Day 8: Semi-Automatic Bootstrap – Editor Templates

This is an installment in a 30 day series on Bootstrap and the MVC Framework. To see more, check out Day 0 for an index.

Now that we have a nice way to consistently display our data, what about editing it? A label is fine to indicate what the saved value is, but it doesn’t really solve the issue of input.

Introducing Editor Templates

Much in the same way that a shared view can act as the de facto template for rendering data (as we saw yesterday), you can override the default editor output by the framework. Create a new view in Views\Shared\EditorTemplates called Boolean.cshtml and put the following code in it:

@model bool?

// make use of nullable class attribute values
var yesSelected = Model.HasValue && Model.Value ? “active” : null;
var noSelected = (Model.HasValue && !Model.Value)
|| (!Model.HasValue && ViewData.ModelMetadata.IsNullableValueType)
? “active”
: null;
var noSelection = !Model.HasValue ? “active” : null;

<span class="rem">// get the name of the ID - this is to support multiple fields</span>
var htmlField = ViewData.TemplateInfo.HtmlFieldPrefix;


@Html.HiddenFor(model => model)

<div class=“btn-group” data-toggle=“buttons”>
<label class=“btn btn-info @yesSelected”>
<input type=“radio” class=“bool-@htmlField” onchange=“javascript:$(‘#@htmlField’).val(true);” /> Yes
<label class=“btn btn-info @noSelected”>
<input type=“radio” class=“bool-@htmlField” onchange=“javascript:$(‘#@htmlField’).val(false);” /> No

@<span class="kwrd">if</span> (ViewData.ModelMetadata.IsNullableValueType)
    &lt;label <span class="kwrd">class</span>=<span class="str">"btn btn-info @noSelection"</span>&gt;
        &lt;input type=<span class="str">"radio"</span> <span class="kwrd">class</span>=<span class="str">"bool-@htmlField"</span> onclick=<span class="str">"javascript:$('#@htmlField').val('');"</span> /&gt;Do Not Set



There are two important pieces to note in the above code, namely the inspection of TemplateInfo and ModelMetadata in the ViewData instance presented to our view, and the hidden backing field that is kept in sync via JavaScript. ViewData is a ViewDataDictionary that contains, as those properties suggest, metadata about the type of model being used, information about the template, and other view-specific data.

To see this new template in action we’ll have to get a Create view set up and an action on our controller. Head back to the SimpleController class and add the following code:

public ActionResult Create()
var person = new Person();
return View(person);

Now, right-click on the name of the method, and select “Add View…”, then set it up to use the Create template for the Person class.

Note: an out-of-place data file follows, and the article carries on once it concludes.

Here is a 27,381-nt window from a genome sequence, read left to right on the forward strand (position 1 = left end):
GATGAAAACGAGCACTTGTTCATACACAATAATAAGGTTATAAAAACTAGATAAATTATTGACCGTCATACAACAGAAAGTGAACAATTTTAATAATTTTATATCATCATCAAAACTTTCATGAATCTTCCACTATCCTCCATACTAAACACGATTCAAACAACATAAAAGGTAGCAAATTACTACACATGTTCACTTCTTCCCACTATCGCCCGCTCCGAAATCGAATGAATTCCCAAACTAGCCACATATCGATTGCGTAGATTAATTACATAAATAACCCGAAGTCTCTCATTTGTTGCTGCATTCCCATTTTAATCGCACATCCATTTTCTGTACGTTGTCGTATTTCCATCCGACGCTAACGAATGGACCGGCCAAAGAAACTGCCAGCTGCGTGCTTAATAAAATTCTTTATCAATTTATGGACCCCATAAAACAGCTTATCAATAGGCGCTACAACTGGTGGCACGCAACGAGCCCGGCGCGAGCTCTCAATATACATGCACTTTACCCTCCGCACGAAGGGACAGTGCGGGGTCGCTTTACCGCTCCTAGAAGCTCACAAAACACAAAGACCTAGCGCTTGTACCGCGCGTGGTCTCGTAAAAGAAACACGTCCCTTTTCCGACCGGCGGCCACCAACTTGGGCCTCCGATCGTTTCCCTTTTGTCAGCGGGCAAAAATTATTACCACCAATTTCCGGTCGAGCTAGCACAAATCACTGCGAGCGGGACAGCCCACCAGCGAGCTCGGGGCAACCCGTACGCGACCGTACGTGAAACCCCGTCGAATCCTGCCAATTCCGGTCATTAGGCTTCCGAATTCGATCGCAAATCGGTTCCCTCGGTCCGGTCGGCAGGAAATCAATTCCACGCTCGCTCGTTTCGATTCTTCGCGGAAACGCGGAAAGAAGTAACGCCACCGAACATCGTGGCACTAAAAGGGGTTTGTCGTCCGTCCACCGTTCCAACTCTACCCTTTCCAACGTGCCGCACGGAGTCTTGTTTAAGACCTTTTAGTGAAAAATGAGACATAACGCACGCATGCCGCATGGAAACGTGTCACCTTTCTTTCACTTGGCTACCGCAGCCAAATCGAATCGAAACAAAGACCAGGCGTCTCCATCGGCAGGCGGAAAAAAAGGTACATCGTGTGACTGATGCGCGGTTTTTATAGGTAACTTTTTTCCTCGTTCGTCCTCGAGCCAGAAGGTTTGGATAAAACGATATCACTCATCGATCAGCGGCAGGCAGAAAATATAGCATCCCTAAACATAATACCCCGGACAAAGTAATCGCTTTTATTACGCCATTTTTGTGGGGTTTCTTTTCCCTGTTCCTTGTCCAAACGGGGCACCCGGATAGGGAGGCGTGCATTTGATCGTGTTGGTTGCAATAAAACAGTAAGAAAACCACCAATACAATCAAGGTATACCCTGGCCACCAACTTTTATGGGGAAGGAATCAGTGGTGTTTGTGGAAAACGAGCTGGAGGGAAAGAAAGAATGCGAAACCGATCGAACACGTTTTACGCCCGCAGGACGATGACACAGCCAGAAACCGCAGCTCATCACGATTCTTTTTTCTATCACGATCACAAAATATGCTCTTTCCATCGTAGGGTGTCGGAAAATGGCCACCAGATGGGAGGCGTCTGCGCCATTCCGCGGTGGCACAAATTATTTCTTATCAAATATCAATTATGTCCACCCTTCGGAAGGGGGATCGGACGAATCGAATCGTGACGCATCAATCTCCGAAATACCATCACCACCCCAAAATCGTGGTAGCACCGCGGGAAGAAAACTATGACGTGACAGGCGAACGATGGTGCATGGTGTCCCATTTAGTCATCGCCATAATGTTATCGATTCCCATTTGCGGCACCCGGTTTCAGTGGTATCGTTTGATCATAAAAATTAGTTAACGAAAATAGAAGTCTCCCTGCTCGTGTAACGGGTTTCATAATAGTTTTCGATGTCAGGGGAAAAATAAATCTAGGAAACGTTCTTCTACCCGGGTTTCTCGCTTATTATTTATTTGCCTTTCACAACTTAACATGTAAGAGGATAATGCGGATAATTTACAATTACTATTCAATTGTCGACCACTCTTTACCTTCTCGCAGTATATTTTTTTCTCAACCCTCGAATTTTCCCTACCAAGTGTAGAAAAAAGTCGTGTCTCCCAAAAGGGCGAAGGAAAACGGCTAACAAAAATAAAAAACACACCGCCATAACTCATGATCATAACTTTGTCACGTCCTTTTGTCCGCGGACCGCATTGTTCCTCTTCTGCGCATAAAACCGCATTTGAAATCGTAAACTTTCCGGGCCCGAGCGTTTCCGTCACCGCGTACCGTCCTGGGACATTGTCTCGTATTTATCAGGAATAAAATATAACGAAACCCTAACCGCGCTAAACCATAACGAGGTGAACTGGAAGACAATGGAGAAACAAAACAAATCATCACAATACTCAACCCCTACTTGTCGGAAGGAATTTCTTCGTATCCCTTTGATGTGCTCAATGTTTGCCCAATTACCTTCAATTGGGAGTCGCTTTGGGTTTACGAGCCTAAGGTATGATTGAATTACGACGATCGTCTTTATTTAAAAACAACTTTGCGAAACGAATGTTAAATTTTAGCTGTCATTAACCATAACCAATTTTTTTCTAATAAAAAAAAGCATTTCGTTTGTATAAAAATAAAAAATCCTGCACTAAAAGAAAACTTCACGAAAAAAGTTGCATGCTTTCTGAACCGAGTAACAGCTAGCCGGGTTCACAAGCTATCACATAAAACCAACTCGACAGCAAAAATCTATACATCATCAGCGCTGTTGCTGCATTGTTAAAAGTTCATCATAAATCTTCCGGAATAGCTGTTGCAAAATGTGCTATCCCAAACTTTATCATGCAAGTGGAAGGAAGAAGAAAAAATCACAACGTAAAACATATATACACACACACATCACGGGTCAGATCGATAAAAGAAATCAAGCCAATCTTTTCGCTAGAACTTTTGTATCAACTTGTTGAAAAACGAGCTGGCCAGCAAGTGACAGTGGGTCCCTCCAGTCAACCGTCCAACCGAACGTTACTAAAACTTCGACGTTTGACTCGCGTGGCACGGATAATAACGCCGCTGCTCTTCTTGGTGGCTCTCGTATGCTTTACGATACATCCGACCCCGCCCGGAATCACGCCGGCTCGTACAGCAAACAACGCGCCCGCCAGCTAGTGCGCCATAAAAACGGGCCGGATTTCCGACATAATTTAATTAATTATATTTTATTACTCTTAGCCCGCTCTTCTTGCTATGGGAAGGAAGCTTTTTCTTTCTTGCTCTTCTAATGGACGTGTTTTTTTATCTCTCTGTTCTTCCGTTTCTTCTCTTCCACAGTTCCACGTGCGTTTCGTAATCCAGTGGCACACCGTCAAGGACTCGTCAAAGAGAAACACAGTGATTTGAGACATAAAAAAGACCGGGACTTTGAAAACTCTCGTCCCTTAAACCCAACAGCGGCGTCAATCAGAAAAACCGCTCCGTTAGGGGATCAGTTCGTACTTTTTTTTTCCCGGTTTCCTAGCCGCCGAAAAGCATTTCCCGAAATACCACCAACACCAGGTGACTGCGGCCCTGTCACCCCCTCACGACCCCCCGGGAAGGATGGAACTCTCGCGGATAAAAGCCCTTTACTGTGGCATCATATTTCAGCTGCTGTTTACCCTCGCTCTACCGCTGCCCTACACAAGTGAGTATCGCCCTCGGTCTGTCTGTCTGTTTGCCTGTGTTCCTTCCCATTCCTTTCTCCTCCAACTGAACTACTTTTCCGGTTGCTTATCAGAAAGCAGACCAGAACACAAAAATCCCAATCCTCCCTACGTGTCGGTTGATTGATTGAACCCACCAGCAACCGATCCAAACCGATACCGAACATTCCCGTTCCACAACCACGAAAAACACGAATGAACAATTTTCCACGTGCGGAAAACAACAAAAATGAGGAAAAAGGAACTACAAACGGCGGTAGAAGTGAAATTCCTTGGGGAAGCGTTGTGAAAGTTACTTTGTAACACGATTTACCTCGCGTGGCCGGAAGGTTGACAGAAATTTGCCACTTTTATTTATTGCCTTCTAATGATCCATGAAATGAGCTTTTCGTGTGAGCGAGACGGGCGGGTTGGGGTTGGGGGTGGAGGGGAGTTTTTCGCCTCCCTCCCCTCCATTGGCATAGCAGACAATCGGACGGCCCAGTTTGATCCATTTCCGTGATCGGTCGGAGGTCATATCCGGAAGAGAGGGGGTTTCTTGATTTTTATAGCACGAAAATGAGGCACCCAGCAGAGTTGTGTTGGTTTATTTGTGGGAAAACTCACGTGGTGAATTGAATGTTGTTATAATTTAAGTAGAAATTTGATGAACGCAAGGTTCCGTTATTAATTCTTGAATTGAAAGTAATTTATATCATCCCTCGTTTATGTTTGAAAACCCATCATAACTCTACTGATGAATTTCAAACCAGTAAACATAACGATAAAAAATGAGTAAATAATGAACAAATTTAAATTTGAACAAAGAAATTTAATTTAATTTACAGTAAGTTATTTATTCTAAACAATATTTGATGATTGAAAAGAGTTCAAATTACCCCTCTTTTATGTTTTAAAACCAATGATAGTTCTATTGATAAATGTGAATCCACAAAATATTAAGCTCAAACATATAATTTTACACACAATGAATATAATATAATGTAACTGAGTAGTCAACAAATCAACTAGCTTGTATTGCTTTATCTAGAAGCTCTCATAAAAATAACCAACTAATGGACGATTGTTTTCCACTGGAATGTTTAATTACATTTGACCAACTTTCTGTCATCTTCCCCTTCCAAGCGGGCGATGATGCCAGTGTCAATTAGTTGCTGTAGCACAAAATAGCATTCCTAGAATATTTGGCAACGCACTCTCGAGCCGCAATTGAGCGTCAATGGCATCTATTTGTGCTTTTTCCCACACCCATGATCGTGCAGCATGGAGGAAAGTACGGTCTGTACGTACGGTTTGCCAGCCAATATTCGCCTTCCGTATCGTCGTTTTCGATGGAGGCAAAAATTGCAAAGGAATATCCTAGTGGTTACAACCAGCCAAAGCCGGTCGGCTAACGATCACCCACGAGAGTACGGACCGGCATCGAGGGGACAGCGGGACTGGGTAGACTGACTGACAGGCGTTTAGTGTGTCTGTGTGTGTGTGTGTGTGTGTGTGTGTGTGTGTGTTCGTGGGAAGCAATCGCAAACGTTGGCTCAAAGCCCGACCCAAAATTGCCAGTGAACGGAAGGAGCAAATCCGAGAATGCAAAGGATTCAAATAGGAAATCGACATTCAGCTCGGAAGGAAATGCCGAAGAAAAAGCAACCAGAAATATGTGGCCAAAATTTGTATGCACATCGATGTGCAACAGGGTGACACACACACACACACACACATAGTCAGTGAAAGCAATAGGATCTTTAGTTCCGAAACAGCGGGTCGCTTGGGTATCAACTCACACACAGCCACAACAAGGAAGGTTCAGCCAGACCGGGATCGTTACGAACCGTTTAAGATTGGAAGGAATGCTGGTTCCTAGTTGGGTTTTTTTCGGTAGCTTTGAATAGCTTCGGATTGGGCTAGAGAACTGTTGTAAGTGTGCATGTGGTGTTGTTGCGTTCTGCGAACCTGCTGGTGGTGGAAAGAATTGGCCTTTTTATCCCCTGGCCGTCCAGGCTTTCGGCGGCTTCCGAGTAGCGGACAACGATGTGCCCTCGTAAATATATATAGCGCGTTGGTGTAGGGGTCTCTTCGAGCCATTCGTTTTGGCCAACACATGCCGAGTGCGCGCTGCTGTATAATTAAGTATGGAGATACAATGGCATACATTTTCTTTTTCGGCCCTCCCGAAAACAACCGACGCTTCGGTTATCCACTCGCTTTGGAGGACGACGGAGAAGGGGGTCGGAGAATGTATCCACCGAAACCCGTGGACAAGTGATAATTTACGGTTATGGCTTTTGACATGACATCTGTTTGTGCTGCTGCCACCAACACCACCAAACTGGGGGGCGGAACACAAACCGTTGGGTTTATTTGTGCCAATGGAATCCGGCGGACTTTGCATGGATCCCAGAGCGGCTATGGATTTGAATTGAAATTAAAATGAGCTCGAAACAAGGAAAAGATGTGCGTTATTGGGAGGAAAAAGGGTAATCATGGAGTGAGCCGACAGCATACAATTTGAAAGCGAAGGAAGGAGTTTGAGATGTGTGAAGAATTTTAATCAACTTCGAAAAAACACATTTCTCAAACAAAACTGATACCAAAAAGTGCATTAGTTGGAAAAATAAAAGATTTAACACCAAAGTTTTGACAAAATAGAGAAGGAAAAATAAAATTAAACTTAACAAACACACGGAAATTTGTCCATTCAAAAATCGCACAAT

Visual Studio will throw you into the editor for your new view, and you can press CTRL+F5 to see your new default control for Boolean values, or navigate to http://localhost:_port_/Simple/Create to see the page.

The scaffolded view contains simple calls to HTML helpers and doesn’t know anything about the instance of the Person that will be created or the fact that you’ve created a new template to render Boolean values. You’ll only see the following:

@Html.EditorFor(model => model.LikesMusic)

As well, the templates are rendered on the fly by the view engine (just like all views) so you don’t need to recompile as you make updates. Feel free to experiment with the template code and just refresh in your browser after you save.

Note that our Person class doesn’t have a nullable Boolean value, but it if did, it would render like so because of our evaluation of the ModelMetadata in the template above:


Controlling the Use of Custom Templates

Now these new controls – button groups for input and labels for display – work great, but you may not wish to use them for all Boolean properties. In both the DisplayTemplates and EditorTemplates folders, rename the Boolean template to BooleanButtonLabel.cshtml. Then, return to your Person class and decorate the LikesMusic property as follows:

public bool LikesMusic { get; set; }

There may be scenarios where you wish to use several alternate templates to display or edit data. This attribute gives the MVC Framework directions to use a template of our choosing, rather than having to use the same template for all properties.

Next Steps

You can now render simple properties with whichever template you wish, but what about more complex types? Tomorrow we’ll look at using a custom template at a class level.